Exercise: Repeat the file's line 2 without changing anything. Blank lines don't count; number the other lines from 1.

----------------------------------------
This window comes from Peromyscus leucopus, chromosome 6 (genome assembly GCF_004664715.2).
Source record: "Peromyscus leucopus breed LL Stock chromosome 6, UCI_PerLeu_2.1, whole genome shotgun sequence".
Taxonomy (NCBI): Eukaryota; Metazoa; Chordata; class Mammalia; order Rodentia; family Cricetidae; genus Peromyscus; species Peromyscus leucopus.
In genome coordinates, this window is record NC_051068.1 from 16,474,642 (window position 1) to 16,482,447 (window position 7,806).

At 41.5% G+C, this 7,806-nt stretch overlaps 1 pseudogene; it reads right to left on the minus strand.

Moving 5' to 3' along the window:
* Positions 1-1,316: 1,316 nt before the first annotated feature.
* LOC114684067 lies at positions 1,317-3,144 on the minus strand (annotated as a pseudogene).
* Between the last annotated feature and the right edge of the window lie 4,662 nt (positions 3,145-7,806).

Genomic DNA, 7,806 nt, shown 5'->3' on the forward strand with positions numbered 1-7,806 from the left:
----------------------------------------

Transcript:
Source record: "Peromyscus leucopus breed LL Stock chromosome 6, UCI_PerLeu_2.1, whole genome shotgun sequence".